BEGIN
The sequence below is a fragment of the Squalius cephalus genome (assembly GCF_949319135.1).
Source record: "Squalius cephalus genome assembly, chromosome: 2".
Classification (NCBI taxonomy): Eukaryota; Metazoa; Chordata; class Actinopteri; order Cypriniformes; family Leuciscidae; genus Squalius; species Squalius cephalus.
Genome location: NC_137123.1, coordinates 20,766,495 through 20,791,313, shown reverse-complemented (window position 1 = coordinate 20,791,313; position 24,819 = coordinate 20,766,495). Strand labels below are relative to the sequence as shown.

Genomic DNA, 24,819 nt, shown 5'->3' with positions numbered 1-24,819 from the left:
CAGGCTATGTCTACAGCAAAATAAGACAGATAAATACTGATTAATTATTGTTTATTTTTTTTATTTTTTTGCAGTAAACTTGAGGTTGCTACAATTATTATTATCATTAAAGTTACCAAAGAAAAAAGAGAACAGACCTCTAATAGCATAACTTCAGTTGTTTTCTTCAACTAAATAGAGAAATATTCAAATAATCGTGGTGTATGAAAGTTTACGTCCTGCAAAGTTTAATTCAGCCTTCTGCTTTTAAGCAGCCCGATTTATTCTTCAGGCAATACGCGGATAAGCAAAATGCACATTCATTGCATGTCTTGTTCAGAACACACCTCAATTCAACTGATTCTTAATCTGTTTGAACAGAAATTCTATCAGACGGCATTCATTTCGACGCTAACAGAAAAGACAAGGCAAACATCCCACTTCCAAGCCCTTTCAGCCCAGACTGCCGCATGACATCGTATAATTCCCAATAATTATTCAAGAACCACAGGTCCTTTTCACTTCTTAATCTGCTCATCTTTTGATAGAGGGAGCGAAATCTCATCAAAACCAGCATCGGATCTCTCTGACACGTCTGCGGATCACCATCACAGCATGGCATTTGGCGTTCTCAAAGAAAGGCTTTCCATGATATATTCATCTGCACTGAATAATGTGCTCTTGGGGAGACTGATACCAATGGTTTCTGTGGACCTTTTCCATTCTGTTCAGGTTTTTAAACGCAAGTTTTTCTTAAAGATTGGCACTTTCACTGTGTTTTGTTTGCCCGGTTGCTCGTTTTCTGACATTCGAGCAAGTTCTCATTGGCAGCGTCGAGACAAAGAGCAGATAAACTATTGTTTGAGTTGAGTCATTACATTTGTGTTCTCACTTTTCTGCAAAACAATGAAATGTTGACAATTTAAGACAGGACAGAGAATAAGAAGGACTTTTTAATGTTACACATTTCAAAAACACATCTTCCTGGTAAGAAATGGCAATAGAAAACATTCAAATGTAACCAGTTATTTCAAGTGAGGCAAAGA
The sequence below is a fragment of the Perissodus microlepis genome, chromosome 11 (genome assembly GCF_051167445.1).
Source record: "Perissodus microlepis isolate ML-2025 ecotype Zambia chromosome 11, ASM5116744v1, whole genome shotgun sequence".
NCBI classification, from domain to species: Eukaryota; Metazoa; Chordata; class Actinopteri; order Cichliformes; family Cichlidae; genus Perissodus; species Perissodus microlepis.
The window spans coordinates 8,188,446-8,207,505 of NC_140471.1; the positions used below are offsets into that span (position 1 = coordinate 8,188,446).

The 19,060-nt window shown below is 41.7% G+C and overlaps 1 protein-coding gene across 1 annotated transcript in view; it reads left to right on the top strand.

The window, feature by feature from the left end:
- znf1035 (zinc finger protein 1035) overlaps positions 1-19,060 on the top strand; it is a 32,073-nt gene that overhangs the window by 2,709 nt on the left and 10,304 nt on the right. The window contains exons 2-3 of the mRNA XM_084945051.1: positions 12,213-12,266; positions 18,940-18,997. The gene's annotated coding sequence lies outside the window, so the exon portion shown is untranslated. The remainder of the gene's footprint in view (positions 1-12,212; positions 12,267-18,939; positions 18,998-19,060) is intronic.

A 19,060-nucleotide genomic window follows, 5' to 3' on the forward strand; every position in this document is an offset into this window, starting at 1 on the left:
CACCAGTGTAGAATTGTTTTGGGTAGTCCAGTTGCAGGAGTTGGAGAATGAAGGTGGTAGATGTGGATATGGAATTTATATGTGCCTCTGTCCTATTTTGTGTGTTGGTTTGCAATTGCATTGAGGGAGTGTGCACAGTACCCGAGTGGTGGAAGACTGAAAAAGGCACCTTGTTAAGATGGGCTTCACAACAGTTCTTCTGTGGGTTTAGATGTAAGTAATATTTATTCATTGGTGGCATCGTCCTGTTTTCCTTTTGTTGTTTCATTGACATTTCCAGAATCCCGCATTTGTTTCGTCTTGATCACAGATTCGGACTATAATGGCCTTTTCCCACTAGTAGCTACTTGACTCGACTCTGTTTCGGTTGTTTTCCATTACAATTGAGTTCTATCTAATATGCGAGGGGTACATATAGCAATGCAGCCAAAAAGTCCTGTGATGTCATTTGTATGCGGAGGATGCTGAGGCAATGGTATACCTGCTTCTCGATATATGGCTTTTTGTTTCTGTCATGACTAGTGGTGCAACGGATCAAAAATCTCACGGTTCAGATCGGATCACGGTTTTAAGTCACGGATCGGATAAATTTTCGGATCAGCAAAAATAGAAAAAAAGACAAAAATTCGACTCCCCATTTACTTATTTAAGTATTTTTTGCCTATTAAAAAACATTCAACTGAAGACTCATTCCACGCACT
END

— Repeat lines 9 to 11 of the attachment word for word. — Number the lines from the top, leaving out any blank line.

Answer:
NCBI classification, from domain to species: Eukaryota; Metazoa; Chordata; class Actinopteri; order Cichliformes; family Cichlidae; genus Perissodus; species Perissodus microlepis.
The window spans coordinates 8,188,446-8,207,505 of NC_140471.1; the positions used below are offsets into that span (position 1 = coordinate 8,188,446).

The 19,060-nt window shown below is 41.7% G+C and overlaps 1 protein-coding gene across 1 annotated transcript in view; it reads left to right on the top strand.